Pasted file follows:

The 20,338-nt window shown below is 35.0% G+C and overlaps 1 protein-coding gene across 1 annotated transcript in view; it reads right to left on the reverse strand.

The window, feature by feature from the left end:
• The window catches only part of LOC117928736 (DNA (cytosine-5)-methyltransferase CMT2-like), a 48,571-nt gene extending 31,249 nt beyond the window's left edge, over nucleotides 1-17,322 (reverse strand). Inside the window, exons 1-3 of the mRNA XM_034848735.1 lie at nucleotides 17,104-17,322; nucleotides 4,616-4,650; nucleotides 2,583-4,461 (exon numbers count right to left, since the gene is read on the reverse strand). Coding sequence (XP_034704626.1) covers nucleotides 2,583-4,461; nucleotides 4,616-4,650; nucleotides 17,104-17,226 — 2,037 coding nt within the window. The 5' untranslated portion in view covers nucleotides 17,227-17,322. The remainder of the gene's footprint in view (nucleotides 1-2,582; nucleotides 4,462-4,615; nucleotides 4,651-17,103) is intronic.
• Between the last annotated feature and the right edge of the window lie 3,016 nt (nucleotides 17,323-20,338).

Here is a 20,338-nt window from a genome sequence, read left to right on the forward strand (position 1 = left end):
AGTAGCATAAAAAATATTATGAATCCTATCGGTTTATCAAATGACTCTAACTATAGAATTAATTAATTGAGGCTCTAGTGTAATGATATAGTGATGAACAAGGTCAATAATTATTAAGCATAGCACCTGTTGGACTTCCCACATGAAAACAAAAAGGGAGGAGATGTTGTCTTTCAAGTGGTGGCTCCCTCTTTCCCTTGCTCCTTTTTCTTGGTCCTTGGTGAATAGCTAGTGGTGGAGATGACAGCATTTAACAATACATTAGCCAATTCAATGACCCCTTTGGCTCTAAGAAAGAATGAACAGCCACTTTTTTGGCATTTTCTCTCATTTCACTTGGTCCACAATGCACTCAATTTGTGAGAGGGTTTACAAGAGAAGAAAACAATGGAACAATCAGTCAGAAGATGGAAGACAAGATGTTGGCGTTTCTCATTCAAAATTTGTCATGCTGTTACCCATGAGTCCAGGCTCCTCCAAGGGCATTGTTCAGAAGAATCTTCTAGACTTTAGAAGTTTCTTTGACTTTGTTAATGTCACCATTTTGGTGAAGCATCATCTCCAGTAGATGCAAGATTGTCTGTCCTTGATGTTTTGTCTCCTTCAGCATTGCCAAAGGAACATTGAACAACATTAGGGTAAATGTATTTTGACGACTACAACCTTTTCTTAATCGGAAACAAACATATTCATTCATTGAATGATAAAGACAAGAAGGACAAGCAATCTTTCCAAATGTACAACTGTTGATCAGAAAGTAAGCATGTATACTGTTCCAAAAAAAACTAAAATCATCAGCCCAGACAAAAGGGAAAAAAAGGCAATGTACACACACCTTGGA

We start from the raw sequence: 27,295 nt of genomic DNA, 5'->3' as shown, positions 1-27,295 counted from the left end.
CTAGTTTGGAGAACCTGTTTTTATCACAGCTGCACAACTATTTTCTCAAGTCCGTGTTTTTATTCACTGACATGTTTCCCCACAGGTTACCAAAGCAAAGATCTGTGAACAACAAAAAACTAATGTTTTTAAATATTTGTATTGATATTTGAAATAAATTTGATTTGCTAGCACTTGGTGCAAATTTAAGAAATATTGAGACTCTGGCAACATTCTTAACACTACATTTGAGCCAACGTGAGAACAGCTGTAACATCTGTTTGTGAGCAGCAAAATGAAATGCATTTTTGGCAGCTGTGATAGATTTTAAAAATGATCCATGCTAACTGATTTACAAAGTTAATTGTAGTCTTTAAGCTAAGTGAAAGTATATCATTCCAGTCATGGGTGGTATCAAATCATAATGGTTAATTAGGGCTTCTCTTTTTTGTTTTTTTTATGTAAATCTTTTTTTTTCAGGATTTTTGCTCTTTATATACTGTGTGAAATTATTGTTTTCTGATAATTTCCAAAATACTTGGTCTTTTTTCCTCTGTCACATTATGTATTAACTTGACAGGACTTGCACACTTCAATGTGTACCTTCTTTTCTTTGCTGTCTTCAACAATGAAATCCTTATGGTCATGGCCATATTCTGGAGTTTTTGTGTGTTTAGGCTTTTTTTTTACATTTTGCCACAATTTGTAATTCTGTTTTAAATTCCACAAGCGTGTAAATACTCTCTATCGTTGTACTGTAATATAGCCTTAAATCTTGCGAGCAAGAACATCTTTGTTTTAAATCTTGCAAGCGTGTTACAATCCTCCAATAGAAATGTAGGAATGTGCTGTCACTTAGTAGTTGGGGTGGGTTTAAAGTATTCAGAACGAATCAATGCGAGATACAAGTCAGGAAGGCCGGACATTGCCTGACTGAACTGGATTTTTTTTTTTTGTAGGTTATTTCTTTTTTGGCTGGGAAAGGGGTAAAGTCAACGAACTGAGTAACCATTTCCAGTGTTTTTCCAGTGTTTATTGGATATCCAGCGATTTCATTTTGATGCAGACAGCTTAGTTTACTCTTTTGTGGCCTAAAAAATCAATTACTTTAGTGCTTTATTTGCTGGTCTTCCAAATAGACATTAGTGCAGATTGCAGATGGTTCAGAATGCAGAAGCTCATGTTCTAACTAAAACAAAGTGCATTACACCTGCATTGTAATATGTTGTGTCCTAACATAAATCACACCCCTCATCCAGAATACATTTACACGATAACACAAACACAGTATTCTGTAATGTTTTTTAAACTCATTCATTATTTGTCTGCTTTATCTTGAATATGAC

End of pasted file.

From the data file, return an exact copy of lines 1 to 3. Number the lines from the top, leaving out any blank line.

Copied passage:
The 20,338-nt window shown below is 35.0% G+C and overlaps 1 protein-coding gene across 1 annotated transcript in view; it reads right to left on the reverse strand.

The window, feature by feature from the left end:
• The window catches only part of LOC117928736 (DNA (cytosine-5)-methyltransferase CMT2-like), a 48,571-nt gene extending 31,249 nt beyond the window's left edge, over nucleotides 1-17,322 (reverse strand). Inside the window, exons 1-3 of the mRNA XM_034848735.1 lie at nucleotides 17,104-17,322; nucleotides 4,616-4,650; nucleotides 2,583-4,461 (exon numbers count right to left, since the gene is read on the reverse strand). Coding sequence (XP_034704626.1) covers nucleotides 2,583-4,461; nucleotides 4,616-4,650; nucleotides 17,104-17,226 — 2,037 coding nt within the window. The 5' untranslated portion in view covers nucleotides 17,227-17,322. The remainder of the gene's footprint in view (nucleotides 1-2,582; nucleotides 4,462-4,615; nucleotides 4,651-17,103) is intronic.